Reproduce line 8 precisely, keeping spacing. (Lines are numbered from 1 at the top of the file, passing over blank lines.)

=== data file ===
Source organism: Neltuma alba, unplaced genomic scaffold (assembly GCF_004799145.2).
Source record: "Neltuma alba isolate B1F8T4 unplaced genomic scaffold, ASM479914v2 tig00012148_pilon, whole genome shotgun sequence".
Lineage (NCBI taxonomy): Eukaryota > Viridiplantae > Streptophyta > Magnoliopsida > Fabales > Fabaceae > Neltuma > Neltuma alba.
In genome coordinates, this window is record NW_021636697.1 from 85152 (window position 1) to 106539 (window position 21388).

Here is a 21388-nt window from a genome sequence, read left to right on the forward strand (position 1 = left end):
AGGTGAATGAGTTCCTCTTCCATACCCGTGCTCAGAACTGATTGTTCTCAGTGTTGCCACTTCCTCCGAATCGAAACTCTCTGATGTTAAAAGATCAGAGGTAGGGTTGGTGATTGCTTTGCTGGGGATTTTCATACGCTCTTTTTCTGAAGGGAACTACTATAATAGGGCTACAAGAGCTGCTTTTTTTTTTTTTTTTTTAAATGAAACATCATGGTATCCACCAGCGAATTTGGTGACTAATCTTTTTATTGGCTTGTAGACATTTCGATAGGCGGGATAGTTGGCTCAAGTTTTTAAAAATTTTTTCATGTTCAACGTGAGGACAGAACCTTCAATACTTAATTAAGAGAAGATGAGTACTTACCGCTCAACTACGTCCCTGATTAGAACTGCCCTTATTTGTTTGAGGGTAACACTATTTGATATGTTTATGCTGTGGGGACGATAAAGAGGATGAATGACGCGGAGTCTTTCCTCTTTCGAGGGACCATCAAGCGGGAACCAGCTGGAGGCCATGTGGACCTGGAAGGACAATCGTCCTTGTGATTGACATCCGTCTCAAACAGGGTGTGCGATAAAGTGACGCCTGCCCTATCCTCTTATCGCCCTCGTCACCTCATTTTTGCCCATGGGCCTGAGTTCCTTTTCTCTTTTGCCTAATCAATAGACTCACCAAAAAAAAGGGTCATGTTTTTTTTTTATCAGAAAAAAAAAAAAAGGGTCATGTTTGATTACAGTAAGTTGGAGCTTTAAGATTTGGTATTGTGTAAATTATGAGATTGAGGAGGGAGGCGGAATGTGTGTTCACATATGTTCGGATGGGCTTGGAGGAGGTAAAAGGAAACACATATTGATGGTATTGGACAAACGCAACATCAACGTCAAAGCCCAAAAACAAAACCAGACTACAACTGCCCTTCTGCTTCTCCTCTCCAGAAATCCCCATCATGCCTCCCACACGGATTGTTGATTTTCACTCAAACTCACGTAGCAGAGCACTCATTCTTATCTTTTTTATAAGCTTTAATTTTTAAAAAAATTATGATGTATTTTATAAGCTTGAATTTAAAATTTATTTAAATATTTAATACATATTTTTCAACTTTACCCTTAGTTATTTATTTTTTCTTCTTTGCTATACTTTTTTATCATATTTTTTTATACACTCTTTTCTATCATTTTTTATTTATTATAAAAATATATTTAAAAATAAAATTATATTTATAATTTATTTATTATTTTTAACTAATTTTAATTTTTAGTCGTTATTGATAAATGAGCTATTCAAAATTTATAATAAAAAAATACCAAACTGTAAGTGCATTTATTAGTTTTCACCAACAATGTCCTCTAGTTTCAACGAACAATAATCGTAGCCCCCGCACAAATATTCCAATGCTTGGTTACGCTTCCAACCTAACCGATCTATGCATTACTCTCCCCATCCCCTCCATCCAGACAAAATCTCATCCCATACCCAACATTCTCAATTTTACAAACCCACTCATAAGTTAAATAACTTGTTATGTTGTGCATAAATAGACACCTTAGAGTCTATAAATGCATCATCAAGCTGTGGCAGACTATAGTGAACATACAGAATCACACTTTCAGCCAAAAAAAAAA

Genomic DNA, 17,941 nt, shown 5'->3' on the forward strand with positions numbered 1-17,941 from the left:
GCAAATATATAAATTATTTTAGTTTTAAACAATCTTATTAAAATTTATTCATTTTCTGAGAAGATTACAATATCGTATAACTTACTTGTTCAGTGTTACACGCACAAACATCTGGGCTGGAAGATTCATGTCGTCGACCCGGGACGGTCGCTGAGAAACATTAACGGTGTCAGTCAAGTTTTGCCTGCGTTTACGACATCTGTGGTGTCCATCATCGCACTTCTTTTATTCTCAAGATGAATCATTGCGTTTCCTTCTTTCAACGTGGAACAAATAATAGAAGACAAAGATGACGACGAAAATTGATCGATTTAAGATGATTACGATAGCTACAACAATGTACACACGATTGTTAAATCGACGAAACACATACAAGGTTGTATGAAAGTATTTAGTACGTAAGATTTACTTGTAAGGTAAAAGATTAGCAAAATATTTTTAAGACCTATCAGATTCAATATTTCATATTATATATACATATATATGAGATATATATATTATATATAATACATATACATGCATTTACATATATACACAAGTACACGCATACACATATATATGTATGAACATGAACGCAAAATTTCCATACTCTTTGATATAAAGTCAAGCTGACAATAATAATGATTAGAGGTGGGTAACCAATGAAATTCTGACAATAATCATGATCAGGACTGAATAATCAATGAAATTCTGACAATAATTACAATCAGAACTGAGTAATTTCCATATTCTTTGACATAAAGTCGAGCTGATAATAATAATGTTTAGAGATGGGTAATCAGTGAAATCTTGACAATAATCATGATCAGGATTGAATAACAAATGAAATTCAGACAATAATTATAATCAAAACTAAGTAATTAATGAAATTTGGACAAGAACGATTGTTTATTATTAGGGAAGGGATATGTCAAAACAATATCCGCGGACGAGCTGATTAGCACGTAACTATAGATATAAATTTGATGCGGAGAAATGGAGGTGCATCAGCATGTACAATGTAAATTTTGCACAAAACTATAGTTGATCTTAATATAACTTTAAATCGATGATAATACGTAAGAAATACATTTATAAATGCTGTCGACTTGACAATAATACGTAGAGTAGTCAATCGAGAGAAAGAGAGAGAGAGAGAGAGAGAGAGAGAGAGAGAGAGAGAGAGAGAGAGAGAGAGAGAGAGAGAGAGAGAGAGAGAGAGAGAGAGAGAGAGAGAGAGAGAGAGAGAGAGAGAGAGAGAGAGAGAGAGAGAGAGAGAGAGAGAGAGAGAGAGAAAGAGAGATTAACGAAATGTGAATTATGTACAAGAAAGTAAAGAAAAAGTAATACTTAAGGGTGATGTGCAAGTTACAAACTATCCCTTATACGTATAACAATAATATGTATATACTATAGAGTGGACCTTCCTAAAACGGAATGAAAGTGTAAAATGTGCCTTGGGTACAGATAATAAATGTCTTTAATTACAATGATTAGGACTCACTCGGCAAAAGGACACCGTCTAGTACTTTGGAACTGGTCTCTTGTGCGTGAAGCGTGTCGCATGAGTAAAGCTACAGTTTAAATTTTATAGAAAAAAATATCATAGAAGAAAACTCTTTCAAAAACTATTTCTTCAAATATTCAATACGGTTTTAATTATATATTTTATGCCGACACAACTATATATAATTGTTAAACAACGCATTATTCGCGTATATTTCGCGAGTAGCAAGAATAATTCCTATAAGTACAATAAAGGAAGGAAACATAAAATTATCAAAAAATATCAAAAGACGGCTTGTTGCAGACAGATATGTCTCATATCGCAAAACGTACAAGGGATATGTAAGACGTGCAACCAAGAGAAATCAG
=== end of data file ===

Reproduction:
GCAAATATATAAATTATTTTAGTTTTAAACAATCTTATTAAAATTTATTCATTTTCTGAGAAGATTACAATATCGTATAACTTACTTGTTCAGTGTTACACGCACAAACATCTGGGCTGGAAGATTCATGTCGTCGACCCGGGACGGTCGCTGAGAAACATTAACGGTGTCAGTCAAGTTTTGCCTGCGTTTACGACATCTGTGGTGTCCATCATCGCACTTCTTTTATTCTCAAGATGAATCATTGCGTTTCCTTCTTTCAACGTGGAACAAATAATAGAAGACAAAGATGACGACGAAAATTGATCGATTTAAGATGATTACGATAGCTACAACAATGTACACACGATTGTTAAATCGACGAAACACATACAAGGTTGTATGAAAGTATTTAGTACGTAAGATTTACTTGTAAGGTAAAAGATTAGCAAAATATTTTTAAGACCTATCAGATTCAATATTTCATATTATATATACATATATATGAGATATATATATTATATATAATACATATACATGCATTTACATATATACACAAGTACACGCATACACATATATATGTATGAACATGAACGCAAAATTTCCATACTCTTTGATATAAAGTCAAGCTGACAATAATAATGATTAGAGGTGGGTAACCAATGAAATTCTGACAATAATCATGATCAGGACTGAATAATCAATGAAATTCTGACAATAATTACAATCAGAACTGAGTAATTTCCATATTCTTTGACATAAAGTCGAGCTGATAATAATAATGTTTAGAGATGGGTAATCAGTGAAATCTTGACAATAATCATGATCAGGATTGAATAACAAATGAAATTCAGACAATAATTATAATCAAAACTAAGTAATTAATGAAATTTGGACAAGAACGATTGTTTATTATTAGGGAAGGGATATGTCAAAACAATATCCGCGGACGAGCTGATTAGCACGTAACTATAGATATAAATTTGATGCGGAGAAATGGAGGTGCATCAGCATGTACAATGTAAATTTTGCACAAAACTATAGTTGATCTTAATATAACTTTAAATCGATGATAATACGTAAGAAATACATTTATAAATGCTGTCGACTTGACAATAATACGTAGAGTAGTCAATCGAGAGAAAGAGAGAGAGAGAGAGAGAGAGAGAGAGAGAGAGAGAGAGAGAGAGAGAGAGAGAGAGAGAGAGAGAGAGAGAGAGAGAGAGAGAGAGAGAGAGAGAGAGAGAGAGAGAGAGAGAGAGAGAGAGAGAGAGAGAGAGAGAGAGAGAGAGAGAAAGAGAGATTAACGAAATGTGAATTATGTACAAGAAAGTAAAGAAAAAGTAATACTTAAGGGTGATGTGCAAGTTACAAACTATCCCTTATACGTATAACAATAATATGTATATACTATAGAGTGGACCTTCCTAAAACGGAATGAAAGTGTAAAATGTGCCTTGGGTACAGATAATAAATGTCTTTAATTACAATGATTAGGACTCACTCGGCAAAAGGACACCGTCTAGTACTTTGGAACTGGTCTCTTGTGCGTGAAGCGTGTCGCATGAGTAAAGCTACAGTTTAAATTTTATAGAAAAAAATATCATAGAAGAAAACTCTTTCAAAAACTATTTCTTCAAATATTCAATACGGTTTTAATTATATATTTTATGCCGACACAACTATATATAATTGTTAAACAACGCATTATTCGCGTATATTTCGCGAGTAGCAAGAATAATTCCTATAAGTACAATAAAGGAAGGAAACATAAAATTATCAAAAAATATCAAAAGACGGCTTGTTGCAGACAGATATGTCTCATATCGCAAAACGTACAAGGGATATGTAAGACGTGCAACCAAGAGAAATCAG